“My name is Arabella Smith and I was saved by 916 Ink,” said a Sacramento teen named Arabella during a City Council meeting regarding the investment of youth programs.
Sacramento’s City Council, led by its Mayor, Darrell Steinberg, held a meeting to discuss the investment in youth and youth programs. In Sacramento, many organizations such as 916 Ink, Sol Collective, The California Endowment, the Boy & Girls Club and much more are working to make an impact on Sacramento’s youth.
The issue of this meeting was to push the city council to consider more investment into the many youth programs as mentioned above. It is believed by the issue’s supporters that a higher investment in youth programs can lead area children to a healthy, active, engaged, and ready-to-learn lifestyle.
The majority of city youth services are run through the City Department of Parks and Recreation, Also known as DPR. It runs around 26 different major youth services.
The policy considerations included increasing investment for the DPR’s youth-serving programs and working in collaboration with Sacramento’s school districts to create school-based beacon centers.
There are a good amount of studies that indicate that a stable and healthy early childhood learning environment improves student achievement. Governments can save more than $7 for every $1 spent on early learning instead of spending on student suspensions, being held back, or later getting involved in crime and going to prison.
Many youth and adults came to this meeting in hopes of getting more investment towards these programs and to supporting creating more youth programs to help youth development, mental health, and physical health
“A lot of kids who grow up in a poverty area don’t want to do bad things, it is caused by the help they get around them- which is basically nothing,” said a young teen, Tommy Lee, when speaking to Darrell Steinberg about his experiences while living in Oak park, one of many struggling communities in Sacramento.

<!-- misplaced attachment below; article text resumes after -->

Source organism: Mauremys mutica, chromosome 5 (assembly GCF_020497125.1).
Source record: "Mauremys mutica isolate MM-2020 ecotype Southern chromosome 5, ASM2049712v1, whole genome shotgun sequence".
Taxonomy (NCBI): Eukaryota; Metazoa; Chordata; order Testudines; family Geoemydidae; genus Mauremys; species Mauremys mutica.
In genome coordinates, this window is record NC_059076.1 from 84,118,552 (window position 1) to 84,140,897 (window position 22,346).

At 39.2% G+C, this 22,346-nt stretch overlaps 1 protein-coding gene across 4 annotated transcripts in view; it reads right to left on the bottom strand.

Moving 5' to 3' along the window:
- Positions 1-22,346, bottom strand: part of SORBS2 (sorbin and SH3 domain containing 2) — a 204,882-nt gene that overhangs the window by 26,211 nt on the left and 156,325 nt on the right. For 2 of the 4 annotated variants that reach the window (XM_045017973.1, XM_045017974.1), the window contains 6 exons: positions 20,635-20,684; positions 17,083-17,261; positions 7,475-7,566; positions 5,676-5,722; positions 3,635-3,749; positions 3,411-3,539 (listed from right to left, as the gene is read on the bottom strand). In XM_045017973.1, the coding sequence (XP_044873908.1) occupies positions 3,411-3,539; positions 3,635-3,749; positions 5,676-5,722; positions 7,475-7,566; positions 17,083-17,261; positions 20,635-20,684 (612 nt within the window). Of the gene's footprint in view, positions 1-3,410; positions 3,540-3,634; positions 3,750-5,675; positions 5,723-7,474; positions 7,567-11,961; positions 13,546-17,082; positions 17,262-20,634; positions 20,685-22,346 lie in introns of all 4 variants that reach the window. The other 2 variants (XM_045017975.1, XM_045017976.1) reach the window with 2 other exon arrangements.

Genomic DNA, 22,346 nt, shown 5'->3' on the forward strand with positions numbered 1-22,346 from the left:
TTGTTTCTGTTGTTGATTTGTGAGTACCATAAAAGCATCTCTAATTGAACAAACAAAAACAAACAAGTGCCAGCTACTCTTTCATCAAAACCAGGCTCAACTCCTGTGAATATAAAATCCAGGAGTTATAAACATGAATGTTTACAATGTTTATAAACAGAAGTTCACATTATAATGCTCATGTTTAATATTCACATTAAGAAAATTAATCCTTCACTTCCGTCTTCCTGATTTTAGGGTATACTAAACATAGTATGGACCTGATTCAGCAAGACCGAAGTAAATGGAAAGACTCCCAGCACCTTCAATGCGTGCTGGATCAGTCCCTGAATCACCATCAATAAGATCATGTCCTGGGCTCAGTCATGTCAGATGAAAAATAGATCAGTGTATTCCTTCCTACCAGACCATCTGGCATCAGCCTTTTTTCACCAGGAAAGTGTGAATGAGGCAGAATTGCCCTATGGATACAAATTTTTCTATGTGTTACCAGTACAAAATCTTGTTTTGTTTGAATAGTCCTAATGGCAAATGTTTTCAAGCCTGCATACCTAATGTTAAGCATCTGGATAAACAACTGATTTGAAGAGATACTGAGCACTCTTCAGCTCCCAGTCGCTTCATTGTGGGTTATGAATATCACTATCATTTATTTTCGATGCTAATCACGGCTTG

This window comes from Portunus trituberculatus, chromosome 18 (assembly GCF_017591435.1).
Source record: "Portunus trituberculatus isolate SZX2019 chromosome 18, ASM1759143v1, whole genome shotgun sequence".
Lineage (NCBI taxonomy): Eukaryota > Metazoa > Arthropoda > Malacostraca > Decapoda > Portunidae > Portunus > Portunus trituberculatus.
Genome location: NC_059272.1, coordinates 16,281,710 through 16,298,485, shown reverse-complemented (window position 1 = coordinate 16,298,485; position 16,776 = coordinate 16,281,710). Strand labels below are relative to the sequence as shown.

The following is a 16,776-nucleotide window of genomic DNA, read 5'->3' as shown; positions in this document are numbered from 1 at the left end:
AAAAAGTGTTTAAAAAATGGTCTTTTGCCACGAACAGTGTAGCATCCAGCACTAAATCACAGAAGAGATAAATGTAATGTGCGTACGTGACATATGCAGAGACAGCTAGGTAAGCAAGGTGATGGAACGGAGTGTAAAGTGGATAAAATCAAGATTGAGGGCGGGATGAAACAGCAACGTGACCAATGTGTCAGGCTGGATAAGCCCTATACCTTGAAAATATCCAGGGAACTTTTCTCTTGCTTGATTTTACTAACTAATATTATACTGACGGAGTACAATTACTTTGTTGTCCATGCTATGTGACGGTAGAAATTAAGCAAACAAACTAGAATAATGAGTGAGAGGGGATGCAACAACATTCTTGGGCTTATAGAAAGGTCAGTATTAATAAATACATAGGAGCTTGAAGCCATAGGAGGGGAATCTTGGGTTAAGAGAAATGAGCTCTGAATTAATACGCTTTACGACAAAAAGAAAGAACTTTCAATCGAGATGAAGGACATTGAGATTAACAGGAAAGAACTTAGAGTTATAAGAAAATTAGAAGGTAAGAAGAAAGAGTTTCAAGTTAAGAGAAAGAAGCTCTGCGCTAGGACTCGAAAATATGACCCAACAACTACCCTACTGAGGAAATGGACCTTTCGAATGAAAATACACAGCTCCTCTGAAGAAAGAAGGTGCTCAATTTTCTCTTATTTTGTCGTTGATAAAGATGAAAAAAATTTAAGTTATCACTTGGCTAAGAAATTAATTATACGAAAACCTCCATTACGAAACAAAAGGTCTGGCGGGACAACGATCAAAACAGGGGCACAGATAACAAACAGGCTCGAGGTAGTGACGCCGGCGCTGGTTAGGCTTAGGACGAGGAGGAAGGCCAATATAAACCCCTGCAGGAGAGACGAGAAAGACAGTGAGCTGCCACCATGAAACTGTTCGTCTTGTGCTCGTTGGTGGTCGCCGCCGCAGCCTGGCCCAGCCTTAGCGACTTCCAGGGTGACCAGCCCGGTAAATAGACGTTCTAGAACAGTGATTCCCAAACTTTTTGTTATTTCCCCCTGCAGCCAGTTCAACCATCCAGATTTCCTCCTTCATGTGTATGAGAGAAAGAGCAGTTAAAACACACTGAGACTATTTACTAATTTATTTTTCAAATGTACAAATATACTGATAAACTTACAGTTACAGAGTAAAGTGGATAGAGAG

Tommy was one of the many youth who attended this city council meeting. He spoke about the horrifying experiences of the sounds of police sirens in his neighborhoods and even not being able to go outside as a young child in caution of the problems facing the neighborhood.
“We must help our kids believe that they can do anything in life,” said another youth speaker named Noelle Alvarez. “Education means everything and not everyone can do it alone.”
Many speakers, including several teens, spoke about their experiences in low-income neighborhoods or living in a struggling situation. Many of them have had help from many youth development programs that they often say have helped them recover and move on from an unhealthy life.
“I know what it’s like to go down the wrong path and I don’t want the next generation to make the same mistakes I did,” said Alvarez as he ended his comments.